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AP source: Marwin Gonzalez, Twins agree to $21M, 2-year deal

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Versatile Marwin Gonzalez and the Minnesota Twins have agreed to a $21 million, two-year contract, a person familiar with the negotiations told The Associated Press.

The person spoke to the AP on condition of anonymity Friday because the agreement is subject to a successful physical.

Gonzalez would receive $12 million this year and $9 million in 2020 under the contract.

An infielder and outfielder who turns 30 next month, Gonzalez spent the last seven seasons with the Houston Astros. He hit .247 with 16 homers and 68 RBIs last year, down from career bests of a .303 average with 23 homers and 90 RBIs in 2017, when the Astros won their first World Series title.

He played 73 games as a corner outfielder last year, plus 29 at shortstop, 32 at second and 24 at first. Gonzalez earned $5,125,000 last season after the Astros exercised a club option.

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There is not an obvious fit on Minnesota’s roster for Gonzalez. The primary returning infield backup for the Twins, Ehire Adrianza, hit .251 in 335 at-bats last season. Gonzalez’s career track record represents a clear offensive upgrade.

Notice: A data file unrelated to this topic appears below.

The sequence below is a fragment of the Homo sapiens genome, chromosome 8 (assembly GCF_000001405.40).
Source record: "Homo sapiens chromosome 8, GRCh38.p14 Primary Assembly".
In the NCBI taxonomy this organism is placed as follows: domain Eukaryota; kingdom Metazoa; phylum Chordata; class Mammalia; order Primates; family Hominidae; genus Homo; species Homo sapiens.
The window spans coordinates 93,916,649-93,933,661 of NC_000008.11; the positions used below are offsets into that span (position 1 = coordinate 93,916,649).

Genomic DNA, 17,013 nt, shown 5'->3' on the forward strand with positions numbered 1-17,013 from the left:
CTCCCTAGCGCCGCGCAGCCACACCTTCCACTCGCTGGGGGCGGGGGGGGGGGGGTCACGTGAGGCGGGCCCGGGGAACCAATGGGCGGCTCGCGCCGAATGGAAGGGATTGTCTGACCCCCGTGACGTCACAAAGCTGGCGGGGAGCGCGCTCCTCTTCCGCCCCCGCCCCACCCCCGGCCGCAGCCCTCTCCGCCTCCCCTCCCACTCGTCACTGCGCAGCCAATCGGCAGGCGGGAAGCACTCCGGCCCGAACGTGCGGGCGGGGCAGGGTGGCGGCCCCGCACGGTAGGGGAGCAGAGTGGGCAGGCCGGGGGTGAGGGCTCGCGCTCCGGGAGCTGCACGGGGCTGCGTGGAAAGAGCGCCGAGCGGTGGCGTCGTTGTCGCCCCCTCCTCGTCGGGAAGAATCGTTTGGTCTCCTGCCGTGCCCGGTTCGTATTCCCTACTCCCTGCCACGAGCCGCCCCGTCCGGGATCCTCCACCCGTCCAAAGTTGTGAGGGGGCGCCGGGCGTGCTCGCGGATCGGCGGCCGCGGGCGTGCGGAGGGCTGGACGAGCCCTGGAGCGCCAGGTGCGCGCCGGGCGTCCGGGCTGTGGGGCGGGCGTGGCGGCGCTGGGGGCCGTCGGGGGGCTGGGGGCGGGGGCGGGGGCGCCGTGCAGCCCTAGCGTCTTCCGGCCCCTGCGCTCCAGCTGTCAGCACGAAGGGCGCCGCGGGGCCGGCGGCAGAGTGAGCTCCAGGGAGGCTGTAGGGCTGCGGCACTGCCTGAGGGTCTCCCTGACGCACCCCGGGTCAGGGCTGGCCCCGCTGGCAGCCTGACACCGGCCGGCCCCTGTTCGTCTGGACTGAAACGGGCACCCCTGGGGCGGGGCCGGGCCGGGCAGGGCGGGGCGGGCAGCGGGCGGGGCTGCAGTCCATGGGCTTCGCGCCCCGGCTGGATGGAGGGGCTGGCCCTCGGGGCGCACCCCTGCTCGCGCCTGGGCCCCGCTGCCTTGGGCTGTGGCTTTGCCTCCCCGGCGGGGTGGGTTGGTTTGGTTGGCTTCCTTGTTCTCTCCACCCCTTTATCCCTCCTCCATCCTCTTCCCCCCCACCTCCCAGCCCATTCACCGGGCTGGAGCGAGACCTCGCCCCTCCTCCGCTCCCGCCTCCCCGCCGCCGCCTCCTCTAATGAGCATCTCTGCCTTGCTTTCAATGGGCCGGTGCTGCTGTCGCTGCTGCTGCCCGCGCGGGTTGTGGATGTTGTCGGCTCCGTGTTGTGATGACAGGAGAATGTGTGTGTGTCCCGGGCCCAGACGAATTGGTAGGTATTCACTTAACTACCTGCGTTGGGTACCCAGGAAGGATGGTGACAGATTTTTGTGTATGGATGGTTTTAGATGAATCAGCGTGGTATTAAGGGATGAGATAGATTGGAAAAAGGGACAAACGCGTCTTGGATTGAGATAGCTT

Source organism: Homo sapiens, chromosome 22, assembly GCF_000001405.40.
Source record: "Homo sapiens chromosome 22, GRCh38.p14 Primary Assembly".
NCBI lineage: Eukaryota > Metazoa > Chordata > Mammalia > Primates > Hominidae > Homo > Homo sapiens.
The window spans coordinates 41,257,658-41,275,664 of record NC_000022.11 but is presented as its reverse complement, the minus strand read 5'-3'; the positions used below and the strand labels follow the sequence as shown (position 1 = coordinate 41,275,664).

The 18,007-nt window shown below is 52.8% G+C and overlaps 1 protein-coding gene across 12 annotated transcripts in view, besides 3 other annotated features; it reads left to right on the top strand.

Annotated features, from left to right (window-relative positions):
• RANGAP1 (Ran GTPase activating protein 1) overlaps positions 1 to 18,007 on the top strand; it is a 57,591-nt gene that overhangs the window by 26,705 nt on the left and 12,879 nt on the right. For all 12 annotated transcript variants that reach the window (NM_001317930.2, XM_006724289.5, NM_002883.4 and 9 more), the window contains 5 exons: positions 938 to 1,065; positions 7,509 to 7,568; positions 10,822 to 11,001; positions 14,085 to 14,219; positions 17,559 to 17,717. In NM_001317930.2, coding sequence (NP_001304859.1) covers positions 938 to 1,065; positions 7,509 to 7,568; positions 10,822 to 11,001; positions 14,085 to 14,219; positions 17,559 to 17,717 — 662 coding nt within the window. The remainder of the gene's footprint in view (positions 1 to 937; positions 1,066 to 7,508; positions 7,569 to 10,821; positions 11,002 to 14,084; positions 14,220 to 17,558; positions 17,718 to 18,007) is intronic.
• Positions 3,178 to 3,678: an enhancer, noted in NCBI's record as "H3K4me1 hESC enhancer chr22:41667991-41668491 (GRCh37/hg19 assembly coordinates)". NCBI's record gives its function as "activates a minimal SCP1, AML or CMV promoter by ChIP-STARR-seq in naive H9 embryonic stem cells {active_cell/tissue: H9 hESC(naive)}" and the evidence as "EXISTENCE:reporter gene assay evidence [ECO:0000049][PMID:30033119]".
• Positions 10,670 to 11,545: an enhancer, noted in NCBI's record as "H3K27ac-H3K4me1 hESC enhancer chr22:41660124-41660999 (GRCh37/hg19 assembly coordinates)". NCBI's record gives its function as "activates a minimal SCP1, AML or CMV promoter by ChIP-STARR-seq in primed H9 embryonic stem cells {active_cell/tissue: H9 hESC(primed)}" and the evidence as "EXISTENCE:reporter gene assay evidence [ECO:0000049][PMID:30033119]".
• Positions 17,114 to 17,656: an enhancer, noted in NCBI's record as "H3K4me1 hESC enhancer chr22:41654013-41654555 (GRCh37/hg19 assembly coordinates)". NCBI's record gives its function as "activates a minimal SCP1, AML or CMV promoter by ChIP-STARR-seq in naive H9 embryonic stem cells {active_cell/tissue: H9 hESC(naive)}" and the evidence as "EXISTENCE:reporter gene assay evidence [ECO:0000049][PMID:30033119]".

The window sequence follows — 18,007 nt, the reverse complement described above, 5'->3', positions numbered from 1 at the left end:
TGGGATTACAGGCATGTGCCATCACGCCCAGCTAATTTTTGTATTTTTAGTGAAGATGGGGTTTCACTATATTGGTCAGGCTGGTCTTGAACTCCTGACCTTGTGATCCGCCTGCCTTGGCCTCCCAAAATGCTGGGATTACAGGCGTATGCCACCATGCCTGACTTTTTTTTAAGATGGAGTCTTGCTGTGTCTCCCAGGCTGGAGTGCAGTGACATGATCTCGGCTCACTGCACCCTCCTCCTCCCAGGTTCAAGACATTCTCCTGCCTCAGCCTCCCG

Minnesota just reached a $25.75 million, five-year contract with shortstop Jorge Polanco, and second baseman Jonathan Schoop ($7.5 million) and first baseman C.J. Cron ($4.8 million) were added this offseason to fill the right side of the infield. Third baseman Miguel Sano, an All-Star in 2017, is still seen as a potential franchise cornerstone, though his career has been beset by injuries.

There’s a crowd in the outfield, too.

Left fielder Eddie Rosario was the team MVP last year, and right fielder Max Kepler just got a $35 million, five-year contract. Even the designated hitter at-bats are largely spoken for, with five-time All-Star Nelson Cruz the highest-profile addition of the offseason for Minnesota.

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More AP MLB: https://apnews.com/tag/MLB and https://twitter.com/AP_Sports

The Western Journal has not reviewed this Associated Press story prior to publication. Therefore, it may contain editorial bias or may in some other way not meet our normal editorial standards. It is provided to our readers as a service from The Western Journal.

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